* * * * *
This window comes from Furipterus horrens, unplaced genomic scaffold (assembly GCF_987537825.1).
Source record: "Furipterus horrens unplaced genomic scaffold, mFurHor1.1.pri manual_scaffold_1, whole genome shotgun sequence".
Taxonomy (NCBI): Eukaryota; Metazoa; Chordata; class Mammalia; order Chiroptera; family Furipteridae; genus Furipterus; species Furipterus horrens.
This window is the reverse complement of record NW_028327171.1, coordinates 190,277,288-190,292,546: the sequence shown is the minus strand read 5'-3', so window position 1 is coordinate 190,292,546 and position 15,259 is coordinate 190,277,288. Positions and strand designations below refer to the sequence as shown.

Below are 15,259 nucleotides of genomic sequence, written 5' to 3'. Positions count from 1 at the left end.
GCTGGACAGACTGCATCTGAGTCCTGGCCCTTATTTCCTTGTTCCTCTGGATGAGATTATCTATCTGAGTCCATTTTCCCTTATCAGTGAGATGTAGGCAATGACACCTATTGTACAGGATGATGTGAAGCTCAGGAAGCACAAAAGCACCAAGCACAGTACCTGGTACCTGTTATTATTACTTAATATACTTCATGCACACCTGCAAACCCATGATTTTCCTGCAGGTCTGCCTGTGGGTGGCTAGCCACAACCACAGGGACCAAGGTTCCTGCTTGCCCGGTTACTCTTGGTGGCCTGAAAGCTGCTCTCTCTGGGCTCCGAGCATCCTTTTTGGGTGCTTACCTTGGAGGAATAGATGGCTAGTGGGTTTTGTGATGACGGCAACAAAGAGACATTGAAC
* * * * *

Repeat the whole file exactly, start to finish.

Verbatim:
This window comes from Furipterus horrens, unplaced genomic scaffold (assembly GCF_987537825.1).
Source record: "Furipterus horrens unplaced genomic scaffold, mFurHor1.1.pri manual_scaffold_1, whole genome shotgun sequence".
Taxonomy (NCBI): Eukaryota; Metazoa; Chordata; class Mammalia; order Chiroptera; family Furipteridae; genus Furipterus; species Furipterus horrens.
This window is the reverse complement of record NW_028327171.1, coordinates 190,277,288-190,292,546: the sequence shown is the minus strand read 5'-3', so window position 1 is coordinate 190,292,546 and position 15,259 is coordinate 190,277,288. Positions and strand designations below refer to the sequence as shown.

Below are 15,259 nucleotides of genomic sequence, written 5' to 3'. Positions count from 1 at the left end.
GCTGGACAGACTGCATCTGAGTCCTGGCCCTTATTTCCTTGTTCCTCTGGATGAGATTATCTATCTGAGTCCATTTTCCCTTATCAGTGAGATGTAGGCAATGACACCTATTGTACAGGATGATGTGAAGCTCAGGAAGCACAAAAGCACCAAGCACAGTACCTGGTACCTGTTATTATTACTTAATATACTTCATGCACACCTGCAAACCCATGATTTTCCTGCAGGTCTGCCTGTGGGTGGCTAGCCACAACCACAGGGACCAAGGTTCCTGCTTGCCCGGTTACTCTTGGTGGCCTGAAAGCTGCTCTCTCTGGGCTCCGAGCATCCTTTTTGGGTGCTTACCTTGGAGGAATAGATGGCTAGTGGGTTTTGTGATGACGGCAACAAAGAGACATTGAAC